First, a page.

New Delhi: Mark Zuckerberg began 2015 with a challenge to himself. The Facebook founder set himself the goal of reading a new book every other week. He called it the 'Year of Books'. Others called it the Mark Zuckerberg book club.
A month later, he delivered a message to his followers in China for the New Year, exclusively in Mandarin.
In March at his company's annual conference, Mr Zuckerberg, introduced 360-degree video. The feature that allowed interactive videos on Facebook news feeds, was the first in a series that underscored the company's ambitions to compete with YouTube.
One of the world's youngest billionaires had personal milestones to celebrate this year.
In July, he announced that his wife Priscilla Chan was expecting their first child, a girl. He also shared that the couple, married in 2012, had suffered three miscarriages, in a Facebook post that encouraged more conversations on the sensitive subject. Baby Maxima was born on December 1. The Facebook founder, who is on a two-month paternity leave, says he and his wife will give away 99 per cent of their wealth over the course of their lives for "advancing human potential and promoting equality".
Mr Zuckerberg's Townhall sessions were quite the buzz.
In one event, he took questions from scientist Stephen Hawking, Hollywood star Arnold Schwarzenegger and media entrepreneur Arianna Huffington.
In August, he announced that Facebook has touched a new milestone - that of one billion people using the network in one day.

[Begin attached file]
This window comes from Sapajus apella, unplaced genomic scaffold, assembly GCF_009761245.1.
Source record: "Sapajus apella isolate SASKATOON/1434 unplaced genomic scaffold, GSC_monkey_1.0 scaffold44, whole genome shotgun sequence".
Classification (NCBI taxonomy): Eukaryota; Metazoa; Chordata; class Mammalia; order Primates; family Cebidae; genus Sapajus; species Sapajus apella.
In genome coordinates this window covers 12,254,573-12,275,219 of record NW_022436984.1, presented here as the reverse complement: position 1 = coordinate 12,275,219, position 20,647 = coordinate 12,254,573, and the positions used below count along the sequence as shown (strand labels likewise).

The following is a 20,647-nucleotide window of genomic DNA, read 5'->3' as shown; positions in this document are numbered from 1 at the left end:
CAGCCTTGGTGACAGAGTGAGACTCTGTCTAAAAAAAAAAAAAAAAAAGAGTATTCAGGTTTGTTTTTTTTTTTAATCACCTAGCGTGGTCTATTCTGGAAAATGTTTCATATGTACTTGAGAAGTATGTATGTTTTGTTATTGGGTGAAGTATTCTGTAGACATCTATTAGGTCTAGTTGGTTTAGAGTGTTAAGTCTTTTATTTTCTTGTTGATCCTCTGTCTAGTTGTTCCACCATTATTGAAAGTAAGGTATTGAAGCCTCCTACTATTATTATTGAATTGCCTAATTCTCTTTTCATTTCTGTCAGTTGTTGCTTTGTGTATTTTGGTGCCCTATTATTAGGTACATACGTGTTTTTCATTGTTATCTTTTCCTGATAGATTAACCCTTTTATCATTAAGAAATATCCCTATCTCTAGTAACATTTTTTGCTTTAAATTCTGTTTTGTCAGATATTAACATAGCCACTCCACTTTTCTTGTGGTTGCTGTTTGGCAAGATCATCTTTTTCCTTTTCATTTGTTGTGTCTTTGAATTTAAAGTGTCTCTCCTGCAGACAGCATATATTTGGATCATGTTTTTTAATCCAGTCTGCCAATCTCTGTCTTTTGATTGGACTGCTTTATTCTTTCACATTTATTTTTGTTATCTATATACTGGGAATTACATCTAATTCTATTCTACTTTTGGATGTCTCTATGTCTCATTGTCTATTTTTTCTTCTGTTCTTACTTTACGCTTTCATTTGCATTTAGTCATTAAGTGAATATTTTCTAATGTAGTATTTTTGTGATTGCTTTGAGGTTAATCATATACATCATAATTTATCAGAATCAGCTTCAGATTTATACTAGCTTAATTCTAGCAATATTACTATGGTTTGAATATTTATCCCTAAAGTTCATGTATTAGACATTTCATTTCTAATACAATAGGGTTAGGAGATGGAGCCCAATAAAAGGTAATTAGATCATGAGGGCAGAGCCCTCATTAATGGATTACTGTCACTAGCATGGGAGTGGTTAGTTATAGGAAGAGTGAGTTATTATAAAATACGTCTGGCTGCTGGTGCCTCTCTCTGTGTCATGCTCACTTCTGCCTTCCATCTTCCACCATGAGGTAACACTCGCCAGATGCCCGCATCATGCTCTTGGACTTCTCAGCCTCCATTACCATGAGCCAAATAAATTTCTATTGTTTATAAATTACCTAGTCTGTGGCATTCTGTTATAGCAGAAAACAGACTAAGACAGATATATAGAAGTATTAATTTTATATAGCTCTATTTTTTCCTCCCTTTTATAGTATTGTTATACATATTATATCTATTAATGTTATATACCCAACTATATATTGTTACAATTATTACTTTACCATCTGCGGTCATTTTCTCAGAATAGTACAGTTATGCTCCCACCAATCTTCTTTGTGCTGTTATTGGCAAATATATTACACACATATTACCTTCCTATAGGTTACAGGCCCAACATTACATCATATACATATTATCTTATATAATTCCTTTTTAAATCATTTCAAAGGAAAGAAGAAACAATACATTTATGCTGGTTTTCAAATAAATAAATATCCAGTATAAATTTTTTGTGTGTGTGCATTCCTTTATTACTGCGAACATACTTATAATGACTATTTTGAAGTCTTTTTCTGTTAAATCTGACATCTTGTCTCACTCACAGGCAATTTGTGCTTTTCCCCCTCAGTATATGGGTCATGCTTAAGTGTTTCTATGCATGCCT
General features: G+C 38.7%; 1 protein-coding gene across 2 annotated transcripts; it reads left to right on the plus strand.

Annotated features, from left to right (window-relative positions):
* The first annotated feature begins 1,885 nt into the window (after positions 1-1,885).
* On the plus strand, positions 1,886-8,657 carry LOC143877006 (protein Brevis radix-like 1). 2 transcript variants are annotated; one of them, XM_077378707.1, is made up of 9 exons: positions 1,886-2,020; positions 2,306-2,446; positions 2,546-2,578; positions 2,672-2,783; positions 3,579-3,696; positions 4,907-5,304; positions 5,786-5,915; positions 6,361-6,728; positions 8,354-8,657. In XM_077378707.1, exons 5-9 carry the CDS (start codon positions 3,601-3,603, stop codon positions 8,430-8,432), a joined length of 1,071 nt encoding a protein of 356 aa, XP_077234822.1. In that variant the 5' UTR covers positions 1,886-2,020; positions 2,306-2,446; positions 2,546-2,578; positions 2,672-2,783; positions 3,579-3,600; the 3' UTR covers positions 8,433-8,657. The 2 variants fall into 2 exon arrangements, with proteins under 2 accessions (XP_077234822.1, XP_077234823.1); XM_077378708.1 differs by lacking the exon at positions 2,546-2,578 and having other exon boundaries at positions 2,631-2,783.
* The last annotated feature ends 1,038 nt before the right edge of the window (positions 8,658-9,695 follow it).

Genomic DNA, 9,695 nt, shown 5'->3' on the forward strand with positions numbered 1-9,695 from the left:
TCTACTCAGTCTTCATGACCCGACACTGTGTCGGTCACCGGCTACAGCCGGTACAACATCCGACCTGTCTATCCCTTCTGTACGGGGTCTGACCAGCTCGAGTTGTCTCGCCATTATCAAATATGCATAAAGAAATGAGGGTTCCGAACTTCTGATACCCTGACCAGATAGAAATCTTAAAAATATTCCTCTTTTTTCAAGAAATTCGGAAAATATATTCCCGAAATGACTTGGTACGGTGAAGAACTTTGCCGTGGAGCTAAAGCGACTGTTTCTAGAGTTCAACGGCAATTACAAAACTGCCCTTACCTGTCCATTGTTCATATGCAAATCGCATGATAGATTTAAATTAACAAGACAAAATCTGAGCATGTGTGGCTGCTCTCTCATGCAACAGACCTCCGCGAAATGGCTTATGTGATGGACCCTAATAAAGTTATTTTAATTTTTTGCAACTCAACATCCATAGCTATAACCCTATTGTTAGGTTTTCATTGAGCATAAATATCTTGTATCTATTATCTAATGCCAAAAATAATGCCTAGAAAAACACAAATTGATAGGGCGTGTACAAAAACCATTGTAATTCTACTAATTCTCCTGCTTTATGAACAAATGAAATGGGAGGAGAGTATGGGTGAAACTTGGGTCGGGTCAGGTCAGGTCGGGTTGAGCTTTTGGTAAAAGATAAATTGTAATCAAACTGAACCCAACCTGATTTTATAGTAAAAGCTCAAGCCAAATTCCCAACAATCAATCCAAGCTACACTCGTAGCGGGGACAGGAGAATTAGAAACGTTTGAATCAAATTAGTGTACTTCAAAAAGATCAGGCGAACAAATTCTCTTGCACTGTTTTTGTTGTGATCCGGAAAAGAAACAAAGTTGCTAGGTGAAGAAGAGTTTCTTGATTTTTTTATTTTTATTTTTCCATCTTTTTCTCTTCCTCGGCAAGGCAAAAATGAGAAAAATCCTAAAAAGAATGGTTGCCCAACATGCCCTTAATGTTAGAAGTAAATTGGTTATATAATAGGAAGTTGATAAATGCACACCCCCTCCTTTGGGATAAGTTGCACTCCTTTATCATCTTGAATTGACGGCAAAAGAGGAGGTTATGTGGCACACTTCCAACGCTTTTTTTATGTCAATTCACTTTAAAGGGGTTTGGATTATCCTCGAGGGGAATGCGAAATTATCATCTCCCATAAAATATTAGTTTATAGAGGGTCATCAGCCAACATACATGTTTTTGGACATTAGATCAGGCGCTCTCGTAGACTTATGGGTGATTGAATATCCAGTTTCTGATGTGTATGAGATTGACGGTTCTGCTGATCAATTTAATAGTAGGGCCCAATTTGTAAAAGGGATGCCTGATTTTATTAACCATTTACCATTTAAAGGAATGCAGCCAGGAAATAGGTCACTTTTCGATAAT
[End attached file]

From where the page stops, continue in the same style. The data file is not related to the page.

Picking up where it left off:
Mr Zuckerberg's India connect deepened when Prime Minister Narendra Modi visited the Facebook headquarters in Palo Alto, California, in September.
He hosted a Townhall session with PM Modi and changed his Facebook profile picture with a tricolour overlay to support the Digital India project.
The same month, Mr Zuckerberg was featured on the cover of Vanity Fair magazine and announced that Facebook is working on a 'Dislike' button but clarified that not every post would have that button. The feature would come in handy when people want to express empathy to something sad or upsetting, he said.
In October, the Facebook founder came to India, visited the Taj Mahal and hosted a session at the IIT in Delhi. He made a passionate pitch for Internet.org, now dubbed Free Basics, saying those opposing the service were not thinking about the interests of people without Internet access.